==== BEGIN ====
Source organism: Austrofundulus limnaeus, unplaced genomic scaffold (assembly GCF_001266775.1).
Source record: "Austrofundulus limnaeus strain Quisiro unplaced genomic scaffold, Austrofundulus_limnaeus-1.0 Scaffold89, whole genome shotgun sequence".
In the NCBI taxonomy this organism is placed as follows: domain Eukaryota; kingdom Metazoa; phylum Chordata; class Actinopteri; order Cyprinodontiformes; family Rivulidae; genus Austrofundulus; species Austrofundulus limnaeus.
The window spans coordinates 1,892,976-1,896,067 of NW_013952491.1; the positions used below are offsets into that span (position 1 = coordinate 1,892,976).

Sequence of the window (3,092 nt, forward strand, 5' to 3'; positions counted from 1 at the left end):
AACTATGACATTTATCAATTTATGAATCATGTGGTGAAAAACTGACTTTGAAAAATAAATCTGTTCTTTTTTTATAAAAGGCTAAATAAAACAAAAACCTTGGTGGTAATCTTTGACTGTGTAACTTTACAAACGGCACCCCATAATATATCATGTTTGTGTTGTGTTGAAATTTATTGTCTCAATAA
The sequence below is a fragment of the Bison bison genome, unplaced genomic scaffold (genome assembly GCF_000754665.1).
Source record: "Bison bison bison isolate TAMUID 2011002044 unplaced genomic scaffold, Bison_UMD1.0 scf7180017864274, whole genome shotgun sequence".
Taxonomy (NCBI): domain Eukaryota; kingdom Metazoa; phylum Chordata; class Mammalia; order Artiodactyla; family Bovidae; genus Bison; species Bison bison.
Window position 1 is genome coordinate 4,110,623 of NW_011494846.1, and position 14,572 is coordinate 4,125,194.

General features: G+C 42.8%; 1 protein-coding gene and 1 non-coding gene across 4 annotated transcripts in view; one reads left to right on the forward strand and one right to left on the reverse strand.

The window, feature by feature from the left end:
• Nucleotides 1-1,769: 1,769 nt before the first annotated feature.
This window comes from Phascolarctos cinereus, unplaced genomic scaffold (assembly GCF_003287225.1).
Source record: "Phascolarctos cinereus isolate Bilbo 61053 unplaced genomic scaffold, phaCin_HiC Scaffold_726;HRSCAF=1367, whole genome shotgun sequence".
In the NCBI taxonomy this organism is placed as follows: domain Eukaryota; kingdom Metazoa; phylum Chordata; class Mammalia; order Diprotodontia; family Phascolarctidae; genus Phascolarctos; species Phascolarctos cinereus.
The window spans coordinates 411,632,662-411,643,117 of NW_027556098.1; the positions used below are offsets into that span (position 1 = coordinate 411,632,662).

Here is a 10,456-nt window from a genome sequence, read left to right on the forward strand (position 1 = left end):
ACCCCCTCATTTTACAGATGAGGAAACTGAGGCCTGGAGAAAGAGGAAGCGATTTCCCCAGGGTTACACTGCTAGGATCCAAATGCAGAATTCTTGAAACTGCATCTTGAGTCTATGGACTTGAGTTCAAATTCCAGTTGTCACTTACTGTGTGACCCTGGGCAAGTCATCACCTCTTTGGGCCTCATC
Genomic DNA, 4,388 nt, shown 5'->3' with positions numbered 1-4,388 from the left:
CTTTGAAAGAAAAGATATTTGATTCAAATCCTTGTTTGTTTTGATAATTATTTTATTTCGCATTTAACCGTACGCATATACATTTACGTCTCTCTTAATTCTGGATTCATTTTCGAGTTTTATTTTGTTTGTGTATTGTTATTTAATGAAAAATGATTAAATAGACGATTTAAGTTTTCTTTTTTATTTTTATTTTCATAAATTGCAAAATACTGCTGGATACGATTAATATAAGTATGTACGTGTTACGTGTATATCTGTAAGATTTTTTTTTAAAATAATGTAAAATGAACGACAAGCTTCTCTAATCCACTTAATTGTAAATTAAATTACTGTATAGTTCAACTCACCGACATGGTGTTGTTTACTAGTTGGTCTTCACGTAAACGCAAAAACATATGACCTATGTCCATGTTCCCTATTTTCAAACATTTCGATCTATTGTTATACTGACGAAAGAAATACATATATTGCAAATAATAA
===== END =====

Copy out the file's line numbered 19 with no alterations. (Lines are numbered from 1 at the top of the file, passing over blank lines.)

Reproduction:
ACCCCCTCATTTTACAGATGAGGAAACTGAGGCCTGGAGAAAGAGGAAGCGATTTCCCCAGGGTTACACTGCTAGGATCCAAATGCAGAATTCTTGAAACTGCATCTTGAGTCTATGGACTTGAGTTCAAATTCCAGTTGTCACTTACTGTGTGACCCTGGGCAAGTCATCACCTCTTTGGGCCTCATC